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Why Navy History Matters to Mississippi

March 31, 2017 | By Annalisa Underwood, Naval History and Heritage Command Communication and Outreach Division
Mississippi, named for the Mississippi River which forms its western boundary, was the 20th state admitted to the Union in 1817. The name, roughly translated from Native American folklore, means "Father of the Waters," which makes it fitting that more than 30 ships have been named after this great state and its cities, people, and places.

Five ships bear the state's name, dating back to 1841 when the first Mississippi, a side-wheel steamer, was commissioned. During her time, she saw action in both the Mexican and Civil Wars. The most recent ship of this namesake is the Virginia-class fast-attack submarine USS Mississippi (SSN 782) of Submarine Squadron 1, one of the 18 fast-attack subs assigned at Joint Base Pearl Harbor-Hickam. Mississippi's location along the Gulf of Mexico make it an ideal spot for Navy assets in the sea, land, and air.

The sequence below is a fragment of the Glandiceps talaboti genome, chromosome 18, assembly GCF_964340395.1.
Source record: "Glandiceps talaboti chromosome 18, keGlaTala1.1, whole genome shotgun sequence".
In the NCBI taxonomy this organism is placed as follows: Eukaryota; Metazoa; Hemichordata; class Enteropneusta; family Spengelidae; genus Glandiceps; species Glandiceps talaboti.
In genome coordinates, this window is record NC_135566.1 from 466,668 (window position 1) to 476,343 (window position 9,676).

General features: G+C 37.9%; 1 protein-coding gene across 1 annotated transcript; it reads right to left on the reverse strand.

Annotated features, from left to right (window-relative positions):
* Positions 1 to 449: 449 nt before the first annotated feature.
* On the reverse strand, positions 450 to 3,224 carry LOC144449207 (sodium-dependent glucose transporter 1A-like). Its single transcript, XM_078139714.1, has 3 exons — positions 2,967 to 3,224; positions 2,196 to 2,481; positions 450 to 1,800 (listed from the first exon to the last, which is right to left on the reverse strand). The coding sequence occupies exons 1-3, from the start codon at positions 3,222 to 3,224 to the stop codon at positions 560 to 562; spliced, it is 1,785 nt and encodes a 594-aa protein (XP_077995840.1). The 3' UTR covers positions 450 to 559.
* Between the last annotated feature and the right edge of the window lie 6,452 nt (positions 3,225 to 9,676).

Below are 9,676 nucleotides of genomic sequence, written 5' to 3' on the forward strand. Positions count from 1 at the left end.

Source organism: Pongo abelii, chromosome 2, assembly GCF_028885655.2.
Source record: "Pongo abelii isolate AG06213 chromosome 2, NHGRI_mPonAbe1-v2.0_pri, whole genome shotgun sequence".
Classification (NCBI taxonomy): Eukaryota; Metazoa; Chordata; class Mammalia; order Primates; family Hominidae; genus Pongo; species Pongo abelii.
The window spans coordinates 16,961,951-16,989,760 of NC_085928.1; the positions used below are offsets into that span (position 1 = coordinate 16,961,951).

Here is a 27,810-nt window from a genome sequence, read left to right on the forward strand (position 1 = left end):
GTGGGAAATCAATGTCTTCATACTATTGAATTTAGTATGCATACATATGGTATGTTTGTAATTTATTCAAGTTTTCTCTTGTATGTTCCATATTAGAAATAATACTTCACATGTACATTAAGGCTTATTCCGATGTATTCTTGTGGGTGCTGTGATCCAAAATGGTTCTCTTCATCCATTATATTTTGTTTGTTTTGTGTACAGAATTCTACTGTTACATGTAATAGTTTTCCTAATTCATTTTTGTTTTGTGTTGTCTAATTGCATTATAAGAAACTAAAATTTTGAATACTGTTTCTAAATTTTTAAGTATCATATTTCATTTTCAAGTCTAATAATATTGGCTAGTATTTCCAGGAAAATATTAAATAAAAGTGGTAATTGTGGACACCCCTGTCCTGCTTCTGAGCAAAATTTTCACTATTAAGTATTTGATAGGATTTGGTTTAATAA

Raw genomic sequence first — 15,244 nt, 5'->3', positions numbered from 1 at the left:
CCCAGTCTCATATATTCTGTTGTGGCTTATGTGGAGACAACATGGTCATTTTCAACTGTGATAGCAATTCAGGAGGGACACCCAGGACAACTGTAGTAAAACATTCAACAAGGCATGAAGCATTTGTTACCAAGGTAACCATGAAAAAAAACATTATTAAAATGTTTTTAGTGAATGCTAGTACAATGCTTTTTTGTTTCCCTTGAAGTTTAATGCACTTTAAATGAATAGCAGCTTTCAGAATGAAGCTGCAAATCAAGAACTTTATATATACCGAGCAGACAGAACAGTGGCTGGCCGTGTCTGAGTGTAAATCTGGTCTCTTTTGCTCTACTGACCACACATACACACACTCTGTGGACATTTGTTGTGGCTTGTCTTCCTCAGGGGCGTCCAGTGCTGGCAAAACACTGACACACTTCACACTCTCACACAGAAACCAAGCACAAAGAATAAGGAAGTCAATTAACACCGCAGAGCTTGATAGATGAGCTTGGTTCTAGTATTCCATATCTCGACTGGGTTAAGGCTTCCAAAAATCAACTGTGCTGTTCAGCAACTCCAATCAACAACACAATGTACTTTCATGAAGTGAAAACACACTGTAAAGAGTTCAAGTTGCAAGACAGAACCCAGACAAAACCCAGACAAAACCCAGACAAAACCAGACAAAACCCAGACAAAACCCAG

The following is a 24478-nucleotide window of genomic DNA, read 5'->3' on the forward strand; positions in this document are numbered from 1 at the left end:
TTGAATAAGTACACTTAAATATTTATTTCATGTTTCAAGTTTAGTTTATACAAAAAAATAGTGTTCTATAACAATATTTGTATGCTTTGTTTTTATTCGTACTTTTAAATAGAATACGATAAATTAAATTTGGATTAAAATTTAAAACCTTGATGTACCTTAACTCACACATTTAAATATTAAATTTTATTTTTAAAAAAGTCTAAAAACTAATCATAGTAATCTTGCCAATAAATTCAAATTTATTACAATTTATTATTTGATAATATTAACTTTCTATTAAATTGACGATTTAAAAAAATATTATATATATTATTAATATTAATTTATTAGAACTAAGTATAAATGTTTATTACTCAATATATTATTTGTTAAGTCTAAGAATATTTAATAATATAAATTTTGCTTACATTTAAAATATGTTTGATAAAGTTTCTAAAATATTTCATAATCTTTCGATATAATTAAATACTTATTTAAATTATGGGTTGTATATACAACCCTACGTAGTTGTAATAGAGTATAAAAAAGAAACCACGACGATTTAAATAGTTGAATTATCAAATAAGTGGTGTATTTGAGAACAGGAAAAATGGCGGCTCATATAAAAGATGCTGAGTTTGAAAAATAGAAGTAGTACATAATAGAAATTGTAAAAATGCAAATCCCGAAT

Home to Naval Construction Battalion Center Gulfport, Mississippi, the U.S. Navy's Seabees provide services and material in support of Naval Construction Force Units, to include Amphibious Construction Fleet Units and the Maritime Prepositioning Force. At Naval Air Station Meridian, Mississippi, Sailors and Marines are trained in aviation and related technical fields.

Did you know that Mississippi is home to a handful of notable people with ties to the U.S. Navy? John S. McCain,Sr., a distinguished carrier task force commander during World War II, was born in Teoc, Miss. A Congressional resolution posthumously appointed him to the rank of admiral, effective on the date of his death, Sept. 6, 1945. Ray Mabus, the 75th Secretary of the Navy, was born in Ackerman, Miss. Since World War I, Mabus has been the longest to serve as leader of the U.S. Navy and Marine Corps.
Photo By: NHHC
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